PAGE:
‘Debating Tribe and Nation: Hutton, Thakkar, Ambedkar and Elwin (1920-1964)’
Mr. Saagar Tewari,
For too long now, the intellectual history of the late colonial discourse on tribal populations has been trapped within the binary limits of the ‘Protection’ versus ‘Assimilation’ debate. In contrast, this paper charts an alternative history of this discourse by showing that its tone and tenor were set not by Verrier Elwin and G.S. Ghurye, as has often been claimed, but by frontier administrators such as J.H. Hutton. These debates were linked to the discussion around the provisions for ‘excluded’ and ‘partially excluded’ areas under the Government of India Act, 1935, but were also influenced by prevailing trends in British Anthropology which first emerged around the time of the First World War. By charting these discussions prior to and following Indian independence, the speaker emphasizes that the oft-quoted ‘Ghurye-Elwin’ debate is a serious historical misnomer. Instead, the debates featured many key figures and without analyzing them, it is almost impossible to theorize the ‘bridge’ which connects the late colonial to the post-colonial period as far as the discourse on the Indian tribal population is concerned.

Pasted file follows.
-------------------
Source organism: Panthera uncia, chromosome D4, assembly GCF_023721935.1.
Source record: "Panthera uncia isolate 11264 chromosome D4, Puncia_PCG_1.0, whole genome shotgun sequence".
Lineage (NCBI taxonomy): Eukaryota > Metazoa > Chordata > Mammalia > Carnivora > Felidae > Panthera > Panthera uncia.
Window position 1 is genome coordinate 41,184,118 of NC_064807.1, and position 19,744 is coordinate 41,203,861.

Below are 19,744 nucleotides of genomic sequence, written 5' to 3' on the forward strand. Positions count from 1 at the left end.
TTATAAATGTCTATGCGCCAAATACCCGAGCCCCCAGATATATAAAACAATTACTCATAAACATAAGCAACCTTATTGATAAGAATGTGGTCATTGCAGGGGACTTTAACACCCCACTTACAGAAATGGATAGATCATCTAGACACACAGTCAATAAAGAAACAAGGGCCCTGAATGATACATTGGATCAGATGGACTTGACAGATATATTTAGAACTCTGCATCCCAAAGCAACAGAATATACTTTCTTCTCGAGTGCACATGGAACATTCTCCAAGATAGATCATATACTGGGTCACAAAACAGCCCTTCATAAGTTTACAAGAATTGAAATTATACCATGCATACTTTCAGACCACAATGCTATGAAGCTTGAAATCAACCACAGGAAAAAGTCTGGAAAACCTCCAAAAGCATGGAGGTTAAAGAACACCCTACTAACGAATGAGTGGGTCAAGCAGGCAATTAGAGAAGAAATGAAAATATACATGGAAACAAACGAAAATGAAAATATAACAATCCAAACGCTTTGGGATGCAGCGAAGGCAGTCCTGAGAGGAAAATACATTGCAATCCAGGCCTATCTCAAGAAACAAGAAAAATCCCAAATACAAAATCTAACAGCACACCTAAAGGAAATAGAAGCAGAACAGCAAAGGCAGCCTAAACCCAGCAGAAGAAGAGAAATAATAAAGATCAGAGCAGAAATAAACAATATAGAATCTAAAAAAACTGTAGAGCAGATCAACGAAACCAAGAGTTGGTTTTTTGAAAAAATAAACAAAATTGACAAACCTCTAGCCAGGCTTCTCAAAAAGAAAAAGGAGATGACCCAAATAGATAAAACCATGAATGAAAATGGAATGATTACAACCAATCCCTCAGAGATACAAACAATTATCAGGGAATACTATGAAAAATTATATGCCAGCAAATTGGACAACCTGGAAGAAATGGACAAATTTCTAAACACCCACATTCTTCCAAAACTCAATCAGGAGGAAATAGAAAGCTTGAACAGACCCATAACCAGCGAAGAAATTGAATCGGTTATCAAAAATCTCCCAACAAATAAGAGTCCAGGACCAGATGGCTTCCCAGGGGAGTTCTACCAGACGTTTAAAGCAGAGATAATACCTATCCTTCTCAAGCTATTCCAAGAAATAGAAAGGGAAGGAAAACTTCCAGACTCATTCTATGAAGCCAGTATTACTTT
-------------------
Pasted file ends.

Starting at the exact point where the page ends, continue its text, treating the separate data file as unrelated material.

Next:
Mr. Saagar Tewari studied history at Hindu College, University of Delhi and did an integrated M.PhiI/Ph.D. programme at the Centre for Historical Studies, Jawaharlal Nehru University. He submitted his doctoral thesis titled ‘Tribe and Development: Nation-Making in Bastar, Central India (1930s-1980s)’ last year.